The Selective Memory of the “New McCarthyism” Crowd
My new piece in The Atlantic remind folks that free speech has been in crisis on campus for a long time now
After a more-than-8-year hiatus, I’m proud to announce that I’ve once again been published in one of my all-time favorite publications. My newest article expands on themes covered in Rikki Schlott and my follow-up to “Coddling,” the oh-so-cleverly-titled “The Canceling of the American Mind.” In this latest piece, I argue that the “consequence culture” crowd suffers from selective memory.
According to pieces in Politico and the New York Times, as well as countless posts across social media, we are seeing a “new McCarthyism” in the form of speech crackdowns and viewpoint discrimination on campus and elsewhere. Indeed, donors have threatened to pull funding; employers have blacklisted students for their views; and student groups have faced backlash for their statements.
But this atmosphere has been “situation normal” on campus since at least 2017. The only thing different about our current moment is that the tables have turned. Critics who once claimed either that Cancel Culture doesn’t exist — or that it is just “accountability” or “consequence” culture — are lamenting the problem now that it’s their side suffering those consequences.
But rather than say, “I told you so,” I’d happily welcome this new awareness. That is, if it weren’t for some critics’ seeming determination to act as though Cancel Culture is essentially new, reflecting their complete ignorance of the stark evidence of how long it’s been around and how bad it has been.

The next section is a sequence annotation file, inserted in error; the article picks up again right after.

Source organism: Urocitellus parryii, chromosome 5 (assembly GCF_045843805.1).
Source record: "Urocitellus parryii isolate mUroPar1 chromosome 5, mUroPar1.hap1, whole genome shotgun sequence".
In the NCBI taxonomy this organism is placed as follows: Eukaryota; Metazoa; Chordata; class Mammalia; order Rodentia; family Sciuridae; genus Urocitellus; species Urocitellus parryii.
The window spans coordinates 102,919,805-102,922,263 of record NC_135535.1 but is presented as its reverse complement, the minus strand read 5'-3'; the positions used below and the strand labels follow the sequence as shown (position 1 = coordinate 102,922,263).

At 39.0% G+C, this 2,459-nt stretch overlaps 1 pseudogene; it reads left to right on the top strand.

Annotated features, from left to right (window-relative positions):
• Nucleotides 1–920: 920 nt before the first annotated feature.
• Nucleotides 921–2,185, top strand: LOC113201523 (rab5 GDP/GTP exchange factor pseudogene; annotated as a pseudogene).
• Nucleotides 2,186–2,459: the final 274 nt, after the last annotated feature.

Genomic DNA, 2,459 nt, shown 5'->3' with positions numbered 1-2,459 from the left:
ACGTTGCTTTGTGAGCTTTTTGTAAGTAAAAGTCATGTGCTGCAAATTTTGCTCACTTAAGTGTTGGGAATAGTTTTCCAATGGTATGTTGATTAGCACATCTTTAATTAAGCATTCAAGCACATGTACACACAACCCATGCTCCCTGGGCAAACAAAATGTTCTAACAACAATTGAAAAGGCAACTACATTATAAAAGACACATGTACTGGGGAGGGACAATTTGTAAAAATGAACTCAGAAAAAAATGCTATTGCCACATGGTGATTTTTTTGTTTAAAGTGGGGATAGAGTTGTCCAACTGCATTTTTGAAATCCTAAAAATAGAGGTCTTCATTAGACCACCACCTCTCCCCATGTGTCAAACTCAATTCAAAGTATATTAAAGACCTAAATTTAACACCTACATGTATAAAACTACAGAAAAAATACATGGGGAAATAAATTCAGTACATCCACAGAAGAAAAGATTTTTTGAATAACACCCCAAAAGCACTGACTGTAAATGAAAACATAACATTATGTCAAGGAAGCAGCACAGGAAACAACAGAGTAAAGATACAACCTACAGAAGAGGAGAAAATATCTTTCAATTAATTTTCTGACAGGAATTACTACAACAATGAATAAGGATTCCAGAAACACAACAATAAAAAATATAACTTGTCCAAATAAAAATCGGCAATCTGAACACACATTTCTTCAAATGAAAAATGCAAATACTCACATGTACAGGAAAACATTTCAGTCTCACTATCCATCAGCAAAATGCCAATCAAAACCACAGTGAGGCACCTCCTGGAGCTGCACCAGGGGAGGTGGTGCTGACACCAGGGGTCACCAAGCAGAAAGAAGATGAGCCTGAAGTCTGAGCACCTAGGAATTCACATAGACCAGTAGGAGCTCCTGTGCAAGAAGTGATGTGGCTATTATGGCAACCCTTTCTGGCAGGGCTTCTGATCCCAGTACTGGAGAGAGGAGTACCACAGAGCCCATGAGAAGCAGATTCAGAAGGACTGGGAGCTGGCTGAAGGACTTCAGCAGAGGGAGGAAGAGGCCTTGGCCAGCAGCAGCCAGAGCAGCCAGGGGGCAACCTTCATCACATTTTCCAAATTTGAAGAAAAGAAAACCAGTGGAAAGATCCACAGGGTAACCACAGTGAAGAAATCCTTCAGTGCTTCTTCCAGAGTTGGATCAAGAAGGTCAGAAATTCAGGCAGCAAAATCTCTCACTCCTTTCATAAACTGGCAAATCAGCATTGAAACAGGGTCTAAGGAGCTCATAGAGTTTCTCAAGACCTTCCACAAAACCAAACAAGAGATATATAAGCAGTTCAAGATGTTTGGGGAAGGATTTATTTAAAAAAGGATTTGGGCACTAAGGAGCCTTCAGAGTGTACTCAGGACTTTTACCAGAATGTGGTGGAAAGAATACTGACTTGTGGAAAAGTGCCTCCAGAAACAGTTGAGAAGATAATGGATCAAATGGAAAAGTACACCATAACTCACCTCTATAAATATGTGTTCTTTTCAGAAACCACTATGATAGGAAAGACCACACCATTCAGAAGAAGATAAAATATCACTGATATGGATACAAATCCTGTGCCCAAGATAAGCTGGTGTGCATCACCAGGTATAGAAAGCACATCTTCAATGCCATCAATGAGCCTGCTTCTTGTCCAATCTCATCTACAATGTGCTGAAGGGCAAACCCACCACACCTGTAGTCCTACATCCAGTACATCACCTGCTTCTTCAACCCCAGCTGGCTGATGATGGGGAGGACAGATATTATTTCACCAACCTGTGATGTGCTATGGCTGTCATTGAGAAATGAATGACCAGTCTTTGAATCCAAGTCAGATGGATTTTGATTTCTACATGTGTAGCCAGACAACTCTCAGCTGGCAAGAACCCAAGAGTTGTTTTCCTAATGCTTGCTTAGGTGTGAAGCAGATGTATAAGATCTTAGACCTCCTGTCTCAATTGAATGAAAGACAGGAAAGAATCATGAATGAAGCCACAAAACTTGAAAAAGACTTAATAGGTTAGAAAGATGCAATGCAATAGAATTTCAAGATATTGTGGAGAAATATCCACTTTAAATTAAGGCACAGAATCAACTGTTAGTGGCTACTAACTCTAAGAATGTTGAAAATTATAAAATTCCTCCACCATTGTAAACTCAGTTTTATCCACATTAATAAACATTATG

I’m not surprised. If these people had to acknowledge that something has been wrong on campus for a very long time, they’d also have to admit they’ve been wrong to deny the existence of Cancel Culture. Now that they’re on the receiving end, it may be dawning on them that if the consequence of stating your opinion is being fired or expelled, that’s going to repress thought and chill speech.
Thankfully, these champions of “accountability” may finally be recognizing that the punishment does not fit the crime. What they should also admit is that it never has.
Read the full article at The Atlantic for a more in-depth analysis of the “consequence culture” crowd’s selective memory problem.
Shot for the Road
Some of the free speech violations we see at FIRE are the kind I’d think were a joke if I didn’t see them for myself. This case is no exception.
A middle-schooler at Muirlands Middle School in La Jolla, CA wore eye black to a football game, was accused of wearing “blackface,” and was subsequently suspended and banned from all future sporting events.
Here’s a great video from FIRE “throwing a flag for roughing the First Amendment.”